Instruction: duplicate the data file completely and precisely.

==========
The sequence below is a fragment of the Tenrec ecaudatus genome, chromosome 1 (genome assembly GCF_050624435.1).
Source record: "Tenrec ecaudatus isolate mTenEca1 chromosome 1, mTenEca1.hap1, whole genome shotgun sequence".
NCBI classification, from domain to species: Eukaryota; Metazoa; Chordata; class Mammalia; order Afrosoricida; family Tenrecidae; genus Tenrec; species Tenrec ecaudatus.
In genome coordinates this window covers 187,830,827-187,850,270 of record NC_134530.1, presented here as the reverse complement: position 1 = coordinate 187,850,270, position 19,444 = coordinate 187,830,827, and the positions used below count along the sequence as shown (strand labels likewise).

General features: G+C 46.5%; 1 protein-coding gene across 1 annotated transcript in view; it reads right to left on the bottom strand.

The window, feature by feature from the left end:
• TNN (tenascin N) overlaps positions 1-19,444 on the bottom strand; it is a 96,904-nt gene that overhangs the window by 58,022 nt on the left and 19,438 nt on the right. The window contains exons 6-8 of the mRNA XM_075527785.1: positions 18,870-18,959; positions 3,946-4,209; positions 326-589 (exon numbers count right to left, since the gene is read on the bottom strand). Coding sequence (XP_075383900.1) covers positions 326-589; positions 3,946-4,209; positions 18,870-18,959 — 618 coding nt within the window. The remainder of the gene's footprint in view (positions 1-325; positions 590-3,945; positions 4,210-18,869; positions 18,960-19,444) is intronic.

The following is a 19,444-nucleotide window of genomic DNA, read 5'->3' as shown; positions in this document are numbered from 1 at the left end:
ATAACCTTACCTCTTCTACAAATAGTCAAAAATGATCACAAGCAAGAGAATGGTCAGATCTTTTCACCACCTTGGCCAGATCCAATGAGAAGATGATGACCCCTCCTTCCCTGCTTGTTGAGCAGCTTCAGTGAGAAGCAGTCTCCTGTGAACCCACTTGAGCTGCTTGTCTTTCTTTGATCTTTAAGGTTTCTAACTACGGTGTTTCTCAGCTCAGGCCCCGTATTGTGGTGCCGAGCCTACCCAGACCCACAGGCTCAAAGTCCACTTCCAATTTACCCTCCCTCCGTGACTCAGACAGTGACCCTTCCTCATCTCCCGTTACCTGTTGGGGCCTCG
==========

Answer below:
The sequence below is a fragment of the Tenrec ecaudatus genome, chromosome 1 (genome assembly GCF_050624435.1).
Source record: "Tenrec ecaudatus isolate mTenEca1 chromosome 1, mTenEca1.hap1, whole genome shotgun sequence".
NCBI classification, from domain to species: Eukaryota; Metazoa; Chordata; class Mammalia; order Afrosoricida; family Tenrecidae; genus Tenrec; species Tenrec ecaudatus.
In genome coordinates this window covers 187,830,827-187,850,270 of record NC_134530.1, presented here as the reverse complement: position 1 = coordinate 187,850,270, position 19,444 = coordinate 187,830,827, and the positions used below count along the sequence as shown (strand labels likewise).

General features: G+C 46.5%; 1 protein-coding gene across 1 annotated transcript in view; it reads right to left on the bottom strand.

The window, feature by feature from the left end:
• TNN (tenascin N) overlaps positions 1-19,444 on the bottom strand; it is a 96,904-nt gene that overhangs the window by 58,022 nt on the left and 19,438 nt on the right. The window contains exons 6-8 of the mRNA XM_075527785.1: positions 18,870-18,959; positions 3,946-4,209; positions 326-589 (exon numbers count right to left, since the gene is read on the bottom strand). Coding sequence (XP_075383900.1) covers positions 326-589; positions 3,946-4,209; positions 18,870-18,959 — 618 coding nt within the window. The remainder of the gene's footprint in view (positions 1-325; positions 590-3,945; positions 4,210-18,869; positions 18,960-19,444) is intronic.

The following is a 19,444-nucleotide window of genomic DNA, read 5'->3' as shown; positions in this document are numbered from 1 at the left end:
ATAACCTTACCTCTTCTACAAATAGTCAAAAATGATCACAAGCAAGAGAATGGTCAGATCTTTTCACCACCTTGGCCAGATCCAATGAGAAGATGATGACCCCTCCTTCCCTGCTTGTTGAGCAGCTTCAGTGAGAAGCAGTCTCCTGTGAACCCACTTGAGCTGCTTGTCTTTCTTTGATCTTTAAGGTTTCTAACTACGGTGTTTCTCAGCTCAGGCCCCGTATTGTGGTGCCGAGCCTACCCAGACCCACAGGCTCAAAGTCCACTTCCAATTTACCCTCCCTCCGTGACTCAGACAGTGACCCTTCCTCATCTCCCGTTACCTGTTGGGGCCTCG